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Martin B-10

From PlaneSpottingWorld, for aviation fans everywhere
A B-10 being flown during a training session at Maxwell Field.
From the Maxwell Air Force Base website (original image).

The Martin B-10 was the first all-metal monoplane bomber to go into regular use by the United States Army Air Corps, entering service in June 1934. It was also the first mass-produced bomber whose performance was superior to that of the Army's pursuit aircraft of the time.

The B-10 served as the airframe for the B-12, B-13, B-14, and A-15 designations.

The B-10 began a revolution in bomber design. Its all-metal monoplane build, along with its features of closed cockpits, rotating gun turrets, retractable landing gear, internal bomb bay, and full engine cowlings, would become the standard for decades. It made all existing bombers completely obsolete. In 1932, Martin received the Collier Trophy for designing the XB-10.


The XB-10 began as the Martin Model 123, a private venture by the Glenn L. Martin Company of Baltimore, Maryland. It had a crew of four: pilot, copilot, nose gunner, and fuselage gunner. As in previous bombers, the four crew compartments were open, but it had a number of design innovations as well. The most important of these were a deep belly for an internal bomb bay and retractable main landing gear. Its 600 hp (447 kW) engines allowed for significant power. It first flew on 1932 February 16, and was delivered for testing to the U.S. Army on March 20.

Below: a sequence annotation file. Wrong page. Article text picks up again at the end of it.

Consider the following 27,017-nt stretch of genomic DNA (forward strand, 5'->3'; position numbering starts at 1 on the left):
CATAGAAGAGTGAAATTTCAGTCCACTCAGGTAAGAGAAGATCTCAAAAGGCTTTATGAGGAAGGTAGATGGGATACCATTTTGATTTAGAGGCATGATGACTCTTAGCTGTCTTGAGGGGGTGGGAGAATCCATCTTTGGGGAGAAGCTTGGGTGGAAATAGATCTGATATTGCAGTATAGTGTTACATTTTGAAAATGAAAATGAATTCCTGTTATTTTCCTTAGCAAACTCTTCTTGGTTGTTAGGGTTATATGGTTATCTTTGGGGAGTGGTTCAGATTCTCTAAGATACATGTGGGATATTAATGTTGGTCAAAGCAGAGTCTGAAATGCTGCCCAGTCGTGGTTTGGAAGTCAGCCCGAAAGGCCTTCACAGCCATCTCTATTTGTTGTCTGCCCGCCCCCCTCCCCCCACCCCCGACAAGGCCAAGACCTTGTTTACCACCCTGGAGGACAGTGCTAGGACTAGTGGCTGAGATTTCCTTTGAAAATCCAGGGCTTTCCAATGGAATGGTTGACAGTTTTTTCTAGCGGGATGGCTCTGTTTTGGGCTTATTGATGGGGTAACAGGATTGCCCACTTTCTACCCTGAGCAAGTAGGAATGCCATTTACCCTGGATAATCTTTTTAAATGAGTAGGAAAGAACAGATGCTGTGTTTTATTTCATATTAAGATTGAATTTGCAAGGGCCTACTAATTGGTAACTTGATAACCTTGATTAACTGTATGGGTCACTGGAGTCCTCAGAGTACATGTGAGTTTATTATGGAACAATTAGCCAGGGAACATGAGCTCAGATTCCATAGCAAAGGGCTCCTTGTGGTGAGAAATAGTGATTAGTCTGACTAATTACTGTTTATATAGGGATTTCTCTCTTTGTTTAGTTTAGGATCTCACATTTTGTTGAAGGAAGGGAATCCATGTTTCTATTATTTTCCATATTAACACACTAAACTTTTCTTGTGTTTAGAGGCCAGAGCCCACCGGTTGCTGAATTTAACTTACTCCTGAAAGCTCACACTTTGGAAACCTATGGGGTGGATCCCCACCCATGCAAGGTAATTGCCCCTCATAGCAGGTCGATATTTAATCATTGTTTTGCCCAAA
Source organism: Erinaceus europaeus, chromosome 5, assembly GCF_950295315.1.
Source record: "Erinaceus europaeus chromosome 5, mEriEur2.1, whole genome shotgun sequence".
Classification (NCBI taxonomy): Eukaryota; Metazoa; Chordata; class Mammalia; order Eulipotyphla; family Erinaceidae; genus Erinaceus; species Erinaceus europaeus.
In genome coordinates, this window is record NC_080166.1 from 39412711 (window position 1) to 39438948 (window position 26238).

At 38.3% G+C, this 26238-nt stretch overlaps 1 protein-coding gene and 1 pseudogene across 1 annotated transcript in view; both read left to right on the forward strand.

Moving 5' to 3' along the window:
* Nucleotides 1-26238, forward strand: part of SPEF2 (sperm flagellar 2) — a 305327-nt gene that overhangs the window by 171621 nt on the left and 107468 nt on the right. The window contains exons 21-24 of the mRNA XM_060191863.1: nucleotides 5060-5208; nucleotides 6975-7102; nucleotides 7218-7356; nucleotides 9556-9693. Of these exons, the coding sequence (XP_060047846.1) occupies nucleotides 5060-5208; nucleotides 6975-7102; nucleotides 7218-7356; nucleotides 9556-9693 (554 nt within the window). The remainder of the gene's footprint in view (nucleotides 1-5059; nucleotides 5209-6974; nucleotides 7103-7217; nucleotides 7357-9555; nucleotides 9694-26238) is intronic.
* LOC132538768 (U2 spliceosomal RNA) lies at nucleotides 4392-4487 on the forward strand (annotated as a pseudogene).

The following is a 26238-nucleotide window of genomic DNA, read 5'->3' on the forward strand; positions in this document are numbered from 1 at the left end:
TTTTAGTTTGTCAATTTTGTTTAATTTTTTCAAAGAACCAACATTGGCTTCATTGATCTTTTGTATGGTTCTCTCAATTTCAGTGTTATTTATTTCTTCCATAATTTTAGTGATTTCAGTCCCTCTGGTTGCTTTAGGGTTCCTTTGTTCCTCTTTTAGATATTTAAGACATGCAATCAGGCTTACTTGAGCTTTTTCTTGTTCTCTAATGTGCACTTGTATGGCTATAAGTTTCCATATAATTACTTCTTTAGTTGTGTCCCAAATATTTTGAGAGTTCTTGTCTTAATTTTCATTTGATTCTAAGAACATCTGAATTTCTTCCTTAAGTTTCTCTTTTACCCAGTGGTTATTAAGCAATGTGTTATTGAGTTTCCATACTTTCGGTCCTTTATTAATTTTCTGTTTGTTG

The XB-10 delivered to the Army was slightly different from the original aircraft. Where the Model 123 had ring engine cowlings, the XB-10 had full engine cowlings to decrease drag. It also sported a fully rotating glass turret for the nose gunner, more powerful engines, and an eight-foot increase in the wingspan. When the XB-10 flew during trials in June, it recorded a speed of 197 mph (317 km/h) at 6,000 ft (1830 m). This was an impressive performance for 1932.

Following the success of the XB-10, a number of changes were made, including reduction to a three-man crew, addition of canopies for all crew positions, and an upgrade to 675 hp (503 kW) engines. The Army ordered 48 of these on 1933 January 17.

The first 14 aircraft were designated YB-10 and delivered to Wright Field, starting in November 1933. The production model of the XB-10, the YB-10 was very similar to its prototype.

The Martin Model 139 was the export version of the Martin B-10. With an advanced performance, the Martin company fully expected that export orders for the B-10 would come flooding in.

The Army owned the rights to the Model 139 design. Only once the Army's orders had been filled, in 1936, Martin received permission to export Model 139s, and delivered versions to the air forces of Argentina, China, The Netherlands, the Netherlands East Indies, Siam, The USSR (one only, for evaluation), and Turkey. For example, 6 Model 139Ws were sold to Siam in April of 1937, powered by Wright R-1820-G3 Cyclone engines; 20 Model 139Ws were sold to Turkey in September of 1937, powered by R-1820-G2 engines. The B-10's obsolescence was proved by the quick defeat of B-10B squadrons by Japanese Zeros during the invasions of the Dutch East Indies and China.